On a recent night in Hartford’s Parkville neighborhood, curious shoppers stopped by a social hour to try out drinks, treats, and more that the vendors said contained CBD, the chemical found in marijuana and hemp plants that’s surging in popularity thanks to claims it can help with a litany of medical issues.
Although CBD, short for cannabidiol, comes from the cannabis plant, it does not get you high. As long as it’s derived from hemp, it’s legal to buy over the counter.
People tell NBC Connecticut that they’re using CBD as a natural remedy for all kinds of health issues, ranging from pain and inflammation to anxiety and depression.
Jocelyn Cerda started the “So Chill CBD Social Hour” after she started using CBD herself.
“I have Crohn’s and colitis, so I use it on a regular basis just to keep my symptoms under control,” Cerda said.
Hemp products became easier to buy and sell after a change to federal law last year, but they’re also unregulated. Yet public demand for CBD is growing and companies are cashing in. The industry is projected to hit the billion dollar mark this year.
Chris Martinez, the president and co-founder of Evio Labs, said his laboratory has tested CBD products for more than 400 companies.
“There’s a lot of inconsistencies in the market right now,” Martinez said.
To see if you’re getting what you pay for, NBC stations in Miami and New York partnered with Martinez to blind-test three brands of CBD oil and four brands of candy gummies that were purchased over the counter in stores and online.
The results showed that a product’s contents sometimes did not match its label. More than half of the samples contained less CBD than advertised.
“They were significantly lower – sometimes three times less than what was stated on the label,” Martinez said of the results.
The lab rejected samples from two brands of oils for not meeting California standards for quality control.
Evio Labs flagged one of our five samples, labeled as a Lazarus Naturals product, for containing lead.
NBC 4 New York purchased the sample from an independent seller on Groupon. Lazarus Naturals said they could not verify that the sample was actually their product because the product did not have a batch number and they have experienced a problem with counterfeit products sold on unapproved marketplaces.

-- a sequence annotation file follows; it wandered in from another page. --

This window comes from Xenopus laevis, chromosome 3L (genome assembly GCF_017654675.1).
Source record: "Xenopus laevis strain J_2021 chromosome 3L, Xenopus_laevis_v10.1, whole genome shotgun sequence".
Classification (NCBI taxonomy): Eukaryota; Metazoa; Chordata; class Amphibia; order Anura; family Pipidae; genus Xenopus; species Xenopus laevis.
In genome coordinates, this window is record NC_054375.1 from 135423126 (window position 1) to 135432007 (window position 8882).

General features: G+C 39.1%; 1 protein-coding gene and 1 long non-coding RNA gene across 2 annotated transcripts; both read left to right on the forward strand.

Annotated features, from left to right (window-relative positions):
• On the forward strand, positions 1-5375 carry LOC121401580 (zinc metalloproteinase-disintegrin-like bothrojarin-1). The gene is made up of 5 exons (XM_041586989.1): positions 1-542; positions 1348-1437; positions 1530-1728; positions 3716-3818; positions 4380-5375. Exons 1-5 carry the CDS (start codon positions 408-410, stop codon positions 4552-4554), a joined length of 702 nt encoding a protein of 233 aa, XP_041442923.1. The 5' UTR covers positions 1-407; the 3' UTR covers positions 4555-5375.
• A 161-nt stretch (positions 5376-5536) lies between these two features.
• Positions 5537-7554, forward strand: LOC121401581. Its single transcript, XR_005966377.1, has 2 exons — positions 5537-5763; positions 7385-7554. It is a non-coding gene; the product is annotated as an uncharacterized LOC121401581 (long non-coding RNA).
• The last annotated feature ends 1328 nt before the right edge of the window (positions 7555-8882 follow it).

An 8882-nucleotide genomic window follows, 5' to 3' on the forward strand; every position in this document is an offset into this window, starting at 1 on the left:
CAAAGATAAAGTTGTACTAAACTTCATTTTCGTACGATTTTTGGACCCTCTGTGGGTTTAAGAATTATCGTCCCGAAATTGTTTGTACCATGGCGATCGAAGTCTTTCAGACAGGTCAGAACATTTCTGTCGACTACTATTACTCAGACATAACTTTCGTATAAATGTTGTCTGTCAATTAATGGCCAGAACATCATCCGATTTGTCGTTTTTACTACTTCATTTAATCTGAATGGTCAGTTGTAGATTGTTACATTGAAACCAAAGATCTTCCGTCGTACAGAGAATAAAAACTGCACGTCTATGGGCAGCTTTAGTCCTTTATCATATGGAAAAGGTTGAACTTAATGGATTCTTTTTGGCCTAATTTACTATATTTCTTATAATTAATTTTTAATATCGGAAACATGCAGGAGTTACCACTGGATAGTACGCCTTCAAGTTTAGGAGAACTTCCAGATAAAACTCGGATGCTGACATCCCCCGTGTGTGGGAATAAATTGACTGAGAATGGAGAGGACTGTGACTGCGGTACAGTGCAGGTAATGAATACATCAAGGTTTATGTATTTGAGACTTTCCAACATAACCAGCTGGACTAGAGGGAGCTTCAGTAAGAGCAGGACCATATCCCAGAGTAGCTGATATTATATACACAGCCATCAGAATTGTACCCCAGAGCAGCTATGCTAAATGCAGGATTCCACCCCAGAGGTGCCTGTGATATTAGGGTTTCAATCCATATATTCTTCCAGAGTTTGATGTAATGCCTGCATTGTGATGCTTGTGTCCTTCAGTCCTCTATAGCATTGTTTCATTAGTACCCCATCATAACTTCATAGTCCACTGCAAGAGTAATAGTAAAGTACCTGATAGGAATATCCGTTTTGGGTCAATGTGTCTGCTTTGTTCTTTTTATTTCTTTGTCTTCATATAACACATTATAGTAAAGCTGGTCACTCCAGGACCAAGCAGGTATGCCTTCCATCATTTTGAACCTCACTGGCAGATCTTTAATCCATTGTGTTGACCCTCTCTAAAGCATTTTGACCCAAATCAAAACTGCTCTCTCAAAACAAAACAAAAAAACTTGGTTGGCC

Another sample purchased from CBDistillery contained an amount of a pesticide that exceeds California’s acceptable standards. A company spokesperson told NBC 4 New York that they had the batch in question tested by “an accredited third party lab,” and that the amounts of the pesticides detected passed that laboratory standards.
NBC 4 New York also purchased several vials of Jolly Green CBD oil online and in a store.
Every sample contained less than half of the advertised amount on the packaging, according to the lab results. The company did not respond to NBC 4 New York’s requests for comment.
Only one brand of gummies, Green Roads, contained the amount of CBD advertised on the packaging. Of the other three brands, one brand contained zero CBD.
Gummies purchased from a surgery recovery website called, “Dani’s Doll House,” were marketed as the “strongest” CBD gummies.
“All five of those samples had zero CBD in them,” Martinez said.
The website’s owner told NBC 6 Miami that they purchase the gummies from a distributor and apply their own label for resale, adding in an email follow up that she is “going to try to get to the bottom of this.”
Samples of gummies from Hemp Bombs and Gold Line had less than the amount of CBD advertised, according to the lab results.
Hemp Bombs told NBC 6 Miami that they couldn’t verify those results. A spokesperson said the gummies were made using an older manufacturing process that involved “sprinkling CBD on them.” They said the company now “infuses the CBD hemp extract into the gummies.”
Test results for Gold Line brand gummies, which were purchased online, had less than half the amount of CBD advertised on their website at the time of purchase. The company told NBC 6 Miami that they put the "wrong photo" online and called it an "innocent mistake." They removed the product from their website.
"Until there is some type of regulation that levels off the playing field, patients are being duped. Patients are buying products that aren't really going to benefit them," Martinez said.
Before making any purchases, Martinez suggested asking sellers for lab results from within the last 30 days. Industry experts also advise making sure products are tested for heavy metals, pesticides and toxins.
Some companies put QR codes on their labels for buyers to scan and pull up results right on their phones.
"I tell the vendors, ‘Hey, bring those lab results,’" Cerda said. The goal of her monthly social hour is to connect people with local vendors making their own CBD, she said.
We did not test any of the products available there.
CBD products for sale at dispensaries to medical marijuana patients are different from the hemp products available over the counter, and the only FDA-approved use for CBD is in a treatment for severe forms of epilepsy.
Cerda said she now uses a CBD product that is only available at medical marijuana dispensaries, but she said access to CBD is necessary for people who do not have health conditions that qualify them to use medical marijuana in Connecticut.
With some caution, and a little trial and error, she said CBD's pros can outweigh the cons.
"It's a gray area. These are uncharted waters. You just gotta go out there and give it a shot," Cerda said.